Evidence-based Medicine for Polypropylene Mesh Use Compared With Native Tissue Vaginal Prolapse Repair REPLY
ABSTRACT A review of the current medical literature for the use of polypropylene (PP) mesh for vaginally performed prolapse repair, including only those studies reporting prospective, randomized, controlled trials compared with native tissue repairs was undertaken. Five full manuscript publications and 4 studies still in abstract form were all consistent with PP mesh producing better anatomical results for cystocele repair, but when functional results in terms of the patient's quality of life are considered, no significant difference is found between PP mesh and native tissue repairs. PP mesh use results in better anatomical results in the short term but at a cost of repeated surgeries because of erosions and other complications. Patients do not recognize any added benefit from the use of these prostheses in their daily lives.
Article: Post-hysterectomy Dyspareunia[Show abstract] [Hide abstract]
ABSTRACT: When appropriately performed, hysterectomy most often contributes substantially to quality of life. Postoperative morbidity is minimal, in particular after minimally invasive surgery. In a minority of women, pain during intercourse is one of the more long-lasting sequelae of the procedure. Complete evaluation and treatment of this complication requires a thorough understanding of the status and function of neighboring organ systems and structures (urinary system, gastrointestinal tract, and pelvic and hip muscle groups). Successful resolution of dyspareunia often may be facilitated with review of the patient's previous degree of comfort during sex and the nature of her relationship with her partner. Repeat surgery is needed in a small minority of patients. (C) 2014 Published by Elsevier Inc. on behalf of AAGL.Journal of Minimally Invasive Gynecology 07/2014; 21(4). DOI:10.1016/j.jmig.2014.02.008 · 1.58 Impact Factor
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ABSTRACT: Objective To compare short-term outcomes between prolapse repairs with and without mesh using a national data set. Mesh use in surgical treatment of pelvic organ prolapse has gained wide popularity. However, mesh complications have increased concomitantly with its use. Methods Public Use File data were obtained for a 5% random national sample of female Medicare beneficiaries aged 65 years and older. Women who underwent prolapse surgery were identified using Current Procedural Terminology Coding System, Fourth Edition (CPT-4) codes. Because the code for mesh placement was effected in 2005, we separated patients into 3 cohorts as follows: those who underwent prolapse repairs from 1999 to 2000 (presumably without mesh), those who underwent repairs from 2007 to 2008 (presumably without mesh), and those with mesh (based on CPT-4 code 57267) from 2007 to 2008. One-year outcomes were identified using International Classification of Diseases, Ninth Revision diagnosis and procedure codes and CPT-4 procedure codes. Results A total of 9180 prolapse repairs without mesh were performed from 1999 to 2000, 7729 without mesh from 2007 to 2008, and 1804 prolapse repairs with mesh from 2007 to 2008. Prolapse reoperation within 1 year of surgery was higher in nonmesh vs mesh cohorts (6%-7% vs 4%, P <.02). Mesh removal rates were higher in mesh vs nonmesh group (4% vs 0%-1%, P <.001). Mesh use was associated with more dyspareunia, mesh-related complications, and urinary retention, even when controlling for concomitant sling. Conclusion Mesh to treat pelvic organ prolapse and stress urinary incontinence was associated with a small decrease in early reoperation for prolapse. This decrease came at the expense of increased rates of pelvic pain, retention, mesh-related complications, and mesh removal.Urology 04/2014; 83(4):768–773. DOI:10.1016/j.urology.2013.10.072 · 2.13 Impact Factor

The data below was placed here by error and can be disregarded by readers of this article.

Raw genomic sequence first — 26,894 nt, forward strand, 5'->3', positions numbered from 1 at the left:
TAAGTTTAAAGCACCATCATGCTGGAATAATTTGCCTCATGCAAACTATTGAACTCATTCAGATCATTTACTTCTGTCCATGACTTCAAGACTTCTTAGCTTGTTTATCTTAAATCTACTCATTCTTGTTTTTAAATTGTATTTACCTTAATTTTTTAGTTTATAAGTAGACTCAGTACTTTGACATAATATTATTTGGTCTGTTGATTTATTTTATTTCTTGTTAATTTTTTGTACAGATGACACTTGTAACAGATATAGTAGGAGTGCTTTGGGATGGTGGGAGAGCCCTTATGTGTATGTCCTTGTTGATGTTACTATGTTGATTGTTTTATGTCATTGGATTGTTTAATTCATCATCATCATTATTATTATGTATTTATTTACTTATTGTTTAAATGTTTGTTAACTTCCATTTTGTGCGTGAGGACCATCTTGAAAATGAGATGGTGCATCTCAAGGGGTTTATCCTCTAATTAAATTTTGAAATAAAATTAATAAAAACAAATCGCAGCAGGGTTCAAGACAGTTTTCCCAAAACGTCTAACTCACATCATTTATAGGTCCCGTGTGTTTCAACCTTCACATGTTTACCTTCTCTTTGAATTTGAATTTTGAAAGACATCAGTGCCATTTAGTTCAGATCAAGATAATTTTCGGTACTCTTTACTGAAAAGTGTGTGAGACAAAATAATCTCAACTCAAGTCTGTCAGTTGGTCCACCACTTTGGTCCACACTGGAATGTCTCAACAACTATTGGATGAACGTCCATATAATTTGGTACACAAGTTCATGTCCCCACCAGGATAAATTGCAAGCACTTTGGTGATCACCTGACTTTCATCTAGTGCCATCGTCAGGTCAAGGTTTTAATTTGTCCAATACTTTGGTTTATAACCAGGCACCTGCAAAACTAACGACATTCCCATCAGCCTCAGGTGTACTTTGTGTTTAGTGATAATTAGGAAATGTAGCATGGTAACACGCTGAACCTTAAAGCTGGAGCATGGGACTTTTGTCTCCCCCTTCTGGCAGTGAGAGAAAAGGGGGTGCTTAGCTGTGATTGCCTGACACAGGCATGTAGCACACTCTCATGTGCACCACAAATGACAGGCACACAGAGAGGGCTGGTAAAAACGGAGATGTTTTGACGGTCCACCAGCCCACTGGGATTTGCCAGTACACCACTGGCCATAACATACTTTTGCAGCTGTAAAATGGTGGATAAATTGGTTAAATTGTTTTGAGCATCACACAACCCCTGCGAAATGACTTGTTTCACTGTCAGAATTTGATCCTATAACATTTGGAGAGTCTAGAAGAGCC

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ABSTRACT: : To describe trends in and predictors of surgical mesh use for pelvic organ prolapse (POP) repair and to estimate the influence of safety advisories on mesh use. : Analysis of women aged 18 years and older recorded in a health care quality and resource utilization database who underwent POP repair from 2000 to 2010, identified by International Classification of Diseases, 9th Revision, Clinical Modification procedure codes, and stratified by mesh use. Odds ratios were calculated with adjustments for patient, physician, and hospital-level characteristics. : Among 273,275 women in the cohort, 64,968 (23.8%) underwent a mesh-augmented repair. Concurrent incontinence surgery was a strong predictor of mesh use (odds ratio [OR] 9.95; 95% confidence interval [CI] 9.70-10.21). Mesh use increased from 7.9% in 2000 to a peak of 32.1% in 2006, and declined slightly to 27.5% in 2010. Among women without incontinence, mesh use increased from 3.3% in 2000 to 13.5% in 2006, and remained stable at 12.8% in 2010. Intermediate-volume (OR 1.53; 95% CI 1.44-1.62) and high-volume (OR 2.74; 95% CI 2.58-2.92) surgeons were more likely to use mesh than low-volume surgeons. Compared with women who underwent operation by gynecologists, those treated by urologists were more than three times more likely to undergo mesh-augmented prolapse repair (OR 3.36; 95% CI 3.09-3.66). Black women were 27% less likely to undergo mesh repair (OR 0.73; 95% CI 0.66-0.82). : Mesh-augmented prolapse repairs increased substantially over the past decade, and this increase was most pronounced in the years before the publication of safety advisories. Physician specialty and surgical volume are important factors underlying mesh use. Additional measures must ensure evidence-based use of mesh for pelvic reconstruction. : II.Obstetrics and Gynecology 11/2012; 120(5):1105-15. DOI:10.1097/AOG.0b013e31826ebcc2 · 4.37 Impact Factor